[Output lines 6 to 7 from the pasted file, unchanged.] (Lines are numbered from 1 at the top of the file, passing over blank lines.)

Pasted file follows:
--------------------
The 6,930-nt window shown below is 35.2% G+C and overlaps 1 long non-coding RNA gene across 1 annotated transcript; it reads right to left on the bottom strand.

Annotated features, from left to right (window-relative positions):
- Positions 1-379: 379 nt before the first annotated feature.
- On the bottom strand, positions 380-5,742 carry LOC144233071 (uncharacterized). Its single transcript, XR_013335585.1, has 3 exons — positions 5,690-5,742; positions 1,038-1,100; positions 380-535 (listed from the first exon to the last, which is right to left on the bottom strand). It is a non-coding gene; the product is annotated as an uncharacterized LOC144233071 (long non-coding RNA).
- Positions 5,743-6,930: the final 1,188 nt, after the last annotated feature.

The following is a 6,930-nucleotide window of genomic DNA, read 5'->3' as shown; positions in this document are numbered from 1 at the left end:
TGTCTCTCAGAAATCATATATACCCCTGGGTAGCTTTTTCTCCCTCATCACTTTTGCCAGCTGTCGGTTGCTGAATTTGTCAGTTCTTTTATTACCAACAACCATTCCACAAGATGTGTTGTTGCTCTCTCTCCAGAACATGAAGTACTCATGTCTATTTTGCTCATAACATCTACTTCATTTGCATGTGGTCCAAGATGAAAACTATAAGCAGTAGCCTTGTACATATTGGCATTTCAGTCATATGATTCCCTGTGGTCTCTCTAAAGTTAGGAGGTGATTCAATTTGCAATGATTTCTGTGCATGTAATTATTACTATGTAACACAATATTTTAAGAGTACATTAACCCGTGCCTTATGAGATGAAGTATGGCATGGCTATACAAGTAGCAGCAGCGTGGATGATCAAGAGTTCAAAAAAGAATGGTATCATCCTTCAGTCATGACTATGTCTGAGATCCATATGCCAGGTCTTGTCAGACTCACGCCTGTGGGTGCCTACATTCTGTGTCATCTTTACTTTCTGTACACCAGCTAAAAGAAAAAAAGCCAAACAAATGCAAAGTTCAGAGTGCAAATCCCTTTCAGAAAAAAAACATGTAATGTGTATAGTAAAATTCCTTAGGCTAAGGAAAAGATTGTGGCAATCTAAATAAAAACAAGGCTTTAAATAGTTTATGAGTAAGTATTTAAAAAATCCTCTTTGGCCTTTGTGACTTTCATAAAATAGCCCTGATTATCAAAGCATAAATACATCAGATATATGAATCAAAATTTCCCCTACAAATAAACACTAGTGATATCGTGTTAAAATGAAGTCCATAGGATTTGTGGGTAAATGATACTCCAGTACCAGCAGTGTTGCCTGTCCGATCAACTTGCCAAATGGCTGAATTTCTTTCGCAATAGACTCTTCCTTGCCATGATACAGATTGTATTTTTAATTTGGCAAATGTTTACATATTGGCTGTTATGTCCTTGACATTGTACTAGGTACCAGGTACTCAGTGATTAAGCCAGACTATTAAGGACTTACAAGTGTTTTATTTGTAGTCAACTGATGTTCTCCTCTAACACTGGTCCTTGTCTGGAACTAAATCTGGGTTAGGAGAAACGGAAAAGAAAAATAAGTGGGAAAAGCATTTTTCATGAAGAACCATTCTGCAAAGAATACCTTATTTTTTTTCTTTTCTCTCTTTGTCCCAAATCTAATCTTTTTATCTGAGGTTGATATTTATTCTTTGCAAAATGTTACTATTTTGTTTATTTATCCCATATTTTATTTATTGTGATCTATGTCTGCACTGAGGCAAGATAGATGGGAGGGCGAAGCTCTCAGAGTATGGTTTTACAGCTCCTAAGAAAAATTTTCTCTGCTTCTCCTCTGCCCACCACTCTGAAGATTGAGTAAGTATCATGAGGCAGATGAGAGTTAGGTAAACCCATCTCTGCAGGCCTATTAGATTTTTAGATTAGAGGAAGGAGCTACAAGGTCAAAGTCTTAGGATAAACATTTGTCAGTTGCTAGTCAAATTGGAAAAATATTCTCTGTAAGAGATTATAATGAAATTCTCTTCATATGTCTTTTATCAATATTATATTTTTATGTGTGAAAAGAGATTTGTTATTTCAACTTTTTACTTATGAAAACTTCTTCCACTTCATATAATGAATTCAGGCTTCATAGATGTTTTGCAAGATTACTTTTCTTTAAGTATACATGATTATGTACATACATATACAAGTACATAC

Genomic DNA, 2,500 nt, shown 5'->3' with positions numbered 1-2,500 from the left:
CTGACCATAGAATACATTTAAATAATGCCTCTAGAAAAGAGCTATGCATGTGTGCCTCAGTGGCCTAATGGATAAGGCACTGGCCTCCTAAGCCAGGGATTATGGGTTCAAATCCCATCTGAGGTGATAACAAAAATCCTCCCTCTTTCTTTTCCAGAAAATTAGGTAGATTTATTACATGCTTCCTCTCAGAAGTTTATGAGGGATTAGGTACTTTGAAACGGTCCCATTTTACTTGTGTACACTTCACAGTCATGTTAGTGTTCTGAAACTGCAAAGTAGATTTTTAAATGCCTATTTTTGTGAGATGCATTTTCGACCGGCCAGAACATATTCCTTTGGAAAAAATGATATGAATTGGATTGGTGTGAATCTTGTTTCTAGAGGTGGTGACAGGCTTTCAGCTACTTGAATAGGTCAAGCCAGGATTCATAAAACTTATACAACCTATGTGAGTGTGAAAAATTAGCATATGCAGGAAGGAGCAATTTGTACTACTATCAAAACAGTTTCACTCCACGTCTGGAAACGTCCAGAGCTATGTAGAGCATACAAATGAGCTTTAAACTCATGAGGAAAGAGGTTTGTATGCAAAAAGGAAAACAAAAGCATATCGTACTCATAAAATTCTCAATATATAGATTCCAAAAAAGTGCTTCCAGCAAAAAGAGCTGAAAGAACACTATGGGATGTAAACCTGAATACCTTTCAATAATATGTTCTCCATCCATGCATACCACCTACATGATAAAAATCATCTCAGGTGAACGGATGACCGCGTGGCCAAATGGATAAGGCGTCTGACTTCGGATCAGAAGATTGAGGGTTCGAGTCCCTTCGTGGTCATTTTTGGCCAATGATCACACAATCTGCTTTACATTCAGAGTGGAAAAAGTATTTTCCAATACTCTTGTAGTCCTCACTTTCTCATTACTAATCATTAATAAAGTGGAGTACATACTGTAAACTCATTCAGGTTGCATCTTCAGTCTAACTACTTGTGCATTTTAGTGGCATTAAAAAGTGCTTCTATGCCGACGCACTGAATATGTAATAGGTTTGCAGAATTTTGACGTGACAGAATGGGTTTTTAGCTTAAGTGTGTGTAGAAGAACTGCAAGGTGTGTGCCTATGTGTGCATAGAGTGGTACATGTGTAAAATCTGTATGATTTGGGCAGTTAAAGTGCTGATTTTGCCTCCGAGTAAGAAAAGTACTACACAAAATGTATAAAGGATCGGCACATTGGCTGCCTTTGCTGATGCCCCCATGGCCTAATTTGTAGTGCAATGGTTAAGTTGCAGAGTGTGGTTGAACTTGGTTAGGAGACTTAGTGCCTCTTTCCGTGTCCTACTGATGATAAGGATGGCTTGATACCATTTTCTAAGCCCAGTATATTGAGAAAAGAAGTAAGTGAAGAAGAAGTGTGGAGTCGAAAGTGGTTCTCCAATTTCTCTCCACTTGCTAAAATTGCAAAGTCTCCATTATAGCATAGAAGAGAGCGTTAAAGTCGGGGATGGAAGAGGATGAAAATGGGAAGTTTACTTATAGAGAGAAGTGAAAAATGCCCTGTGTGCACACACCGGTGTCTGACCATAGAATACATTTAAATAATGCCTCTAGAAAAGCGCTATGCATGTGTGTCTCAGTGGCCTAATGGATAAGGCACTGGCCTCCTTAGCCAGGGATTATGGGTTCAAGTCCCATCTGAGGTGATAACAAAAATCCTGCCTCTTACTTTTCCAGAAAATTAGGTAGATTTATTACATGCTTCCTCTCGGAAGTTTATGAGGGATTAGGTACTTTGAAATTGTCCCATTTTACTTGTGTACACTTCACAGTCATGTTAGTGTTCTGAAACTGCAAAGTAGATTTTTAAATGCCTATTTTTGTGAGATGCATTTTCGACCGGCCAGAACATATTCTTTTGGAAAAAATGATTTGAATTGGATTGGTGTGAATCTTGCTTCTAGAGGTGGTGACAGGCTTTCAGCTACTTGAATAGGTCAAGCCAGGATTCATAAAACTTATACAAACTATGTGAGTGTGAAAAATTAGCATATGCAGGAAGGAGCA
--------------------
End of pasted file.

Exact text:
The following is a 6,930-nucleotide window of genomic DNA, read 5'->3' as shown; positions in this document are numbered from 1 at the left end:
TGTCTCTCAGAAATCATATATACCCCTGGGTAGCTTTTTCTCCCTCATCACTTTTGCCAGCTGTCGGTTGCTGAATTTGTCAGTTCTTTTATTACCAACAACCATTCCACAAGATGTGTTGTTGCTCTCTCTCCAGAACATGAAGTACTCATGTCTATTTTGCTCATAACATCTACTTCATTTGCATGTGGTCCAAGATGAAAACTATAAGCAGTAGCCTTGTACATATTGGCATTTCAGTCATATGATTCCCTGTGGTCTCTCTAAAGTTAGGAGGTGATTCAATTTGCAATGATTTCTGTGCATGTAATTATTACTATGTAACACAATATTTTAAGAGTACATTAACCCGTGCCTTATGAGATGAAGTATGGCATGGCTATACAAGTAGCAGCAGCGTGGATGATCAAGAGTTCAAAAAAGAATGGTATCATCCTTCAGTCATGACTATGTCTGAGATCCATATGCCAGGTCTTGTCAGACTCACGCCTGTGGGTGCCTACATTCTGTGTCATCTTTACTTTCTGTACACCAGCTAAAAGAAAAAAAGCCAAACAAATGCAAAGTTCAGAGTGCAAATCCCTTTCAGAAAAAAAACATGTAATGTGTATAGTAAAATTCCTTAGGCTAAGGAAAAGATTGTGGCAATCTAAATAAAAACAAGGCTTTAAATAGTTTATGAGTAAGTATTTAAAAAATCCTCTTTGGCCTTTGTGACTTTCATAAAATAGCCCTGATTATCAAAGCATAAATACATCAGATATATGAATCAAAATTTCCCCTACAAATAAACACTAGTGATATCGTGTTAAAATGAAGTCCATAGGATTTGTGGGTAAATGATACTCCAGTACCAGCAGTGTTGCCTGTCCGATCAACTTGCCAAATGGCTGAATTTCTTTCGCAATAGACTCTTCCTTGCCATGATACAGATTGTATTTTTAATTTGGCAAATGTTTACATATTGGCTGTTATGTCCTTGACATTGTACTAGGTACCAGGTACTCAGTGATTAAGCCAGACTATTAAGGACTTACAAGTGTTTTATTTGTAGTCAACTGATGTTCTCCTCTAACACTGGTCCTTGTCTGGAACTAAATCTGGGTTAGGAGAAACGGAAAAGAAAAATAAGTGGGAAAAGCATTTTTCATGAAGAACCATTCTGCAAAGAATACCTTATTTTTTTTCTTTTCTCTCTTTGTCCCAAATCTAATCTTTTTATCTGAGGTTGATATTTATTCTTTGCAAAATGTTACTATTTTGTTTATTTATCCCATATTTTATTTATTGTGATCTATGTCTGCACTGAGGCAAGATAGATGGGAGGGCGAAGCTCTCAGAGTATGGTTTTACAGCTCCTAAGAAAAATTTTCTCTGCTTCTCCTCTGCCCACCACTCTGAAGATTGAGTAAGTATCATGAGGCAGATGAGAGTTAGGTAAACCCATCTCTGCAGGCCTATTAGATTTTTAGATTAGAGGAAGGAGCTACAAGGTCAAAGTCTTAGGATAAACATTTGTCAGTTGCTAGTCAAATTGGAAAAATATTCTCTGTAAGAGATTATAATGAAATTCTCTTCATATGTCTTTTATCAATATTATATTTTTATGTGTGAAAAGAGATTTGTTATTTCAACTTTTTACTTATGAAAACTTCTTCCACTTCATATAATGAATTCAGGCTTCATAGATGTTTTGCAAGATTACTTTTCTTTAAGTATACATGATTATGTACATACATATACAAGTACATAC